The prints used for these 4 short films are generally of horrendous quality. Usually I consider excessive complaints about the less-than-perfect quality of films this old to be rather pedantic, ignoring the big picture for a seemingly relatively minor technical detail, but here I'm going to agree that these prints are horrible. It's embarrassing that anyone would want to put them on DVD in such shabby condition, let alone to charge so much for the disc. In addition to looking very worn and having problems with shadows and lighting, they're also cropped, and the first film, 'Entr'acte,' is even shortened in its actual length. This really is a case where far better prints do exist, but the producers of this DVD were obviously too lazy to use them. These prints would look awful even on VHS. These films aren't exactly mainstream; odds are the terrible prints will turn more people off to Surrealism in film than turn them on to it. And where are supplementary materials? Even someone who's already familiar with and a fan of Surrealism is liable to need some bonus features, like audio commentaries or featurettes, to have a fuller understanding of just what in the world is going on in these films and to get some background on the people who made them.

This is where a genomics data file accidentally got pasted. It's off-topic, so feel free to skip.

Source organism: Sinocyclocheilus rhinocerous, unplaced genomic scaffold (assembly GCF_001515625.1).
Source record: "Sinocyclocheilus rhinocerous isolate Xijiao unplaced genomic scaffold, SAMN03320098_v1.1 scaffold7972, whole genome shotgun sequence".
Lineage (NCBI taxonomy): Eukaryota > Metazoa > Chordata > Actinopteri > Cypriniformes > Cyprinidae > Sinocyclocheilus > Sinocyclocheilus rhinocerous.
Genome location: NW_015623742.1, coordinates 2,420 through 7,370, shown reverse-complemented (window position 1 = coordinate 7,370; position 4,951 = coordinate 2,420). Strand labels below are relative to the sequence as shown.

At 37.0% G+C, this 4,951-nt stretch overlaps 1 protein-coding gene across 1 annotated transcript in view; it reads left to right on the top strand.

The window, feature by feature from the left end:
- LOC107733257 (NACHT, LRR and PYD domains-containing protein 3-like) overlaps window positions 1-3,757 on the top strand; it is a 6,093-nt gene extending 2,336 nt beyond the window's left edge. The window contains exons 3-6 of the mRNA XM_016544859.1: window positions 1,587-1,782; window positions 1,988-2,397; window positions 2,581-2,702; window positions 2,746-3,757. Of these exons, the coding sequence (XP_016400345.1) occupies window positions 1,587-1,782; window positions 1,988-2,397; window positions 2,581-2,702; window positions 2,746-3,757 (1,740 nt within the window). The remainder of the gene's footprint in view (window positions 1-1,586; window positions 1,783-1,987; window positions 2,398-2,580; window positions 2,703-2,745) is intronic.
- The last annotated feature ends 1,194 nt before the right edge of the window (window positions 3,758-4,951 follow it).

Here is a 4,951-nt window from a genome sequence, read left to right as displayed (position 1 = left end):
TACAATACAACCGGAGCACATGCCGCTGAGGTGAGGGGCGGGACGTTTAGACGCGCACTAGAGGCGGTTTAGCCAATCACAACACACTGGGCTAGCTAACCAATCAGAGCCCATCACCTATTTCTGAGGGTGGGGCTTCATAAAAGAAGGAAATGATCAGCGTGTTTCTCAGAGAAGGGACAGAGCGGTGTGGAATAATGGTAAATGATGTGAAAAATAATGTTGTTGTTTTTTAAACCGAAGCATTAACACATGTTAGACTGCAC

In spite of the poor picture quality, however, I did like the soundtracks, and the films themselves are pretty interesting even in this mutilated format. 'Ballet Mécanique' and 'Anémic Cinéma' are more in line with what most people associate with Surrealism, using a barrage of bizarre dreamlike images to create a hallucinatory mood, give the viewer a glimpse into the world of the weird. (Although only those who can understand French can really have a full appreciation of everything the latter is all about; none of the jokes and phrases on the rotating discs are translated.) 'Entr'acte' and 'La Coquille et la Clergyman' ('The Seashell and the Clergyman') are loaded with similar bizarre hallucinatory Surreal images, but they also have actual storylines behind them, as hard as it may be to follow them due to the films' bizarre nontraditional natures.
Those who are interested in exploring Surrealism in cinema should be advised to skip this turkey altogether and get the two-disc 'Experimental Cinema' set from Kino, or the seven-disc set 'Unseen Cinema: Early American Avant-Garde Film 1894-1941.'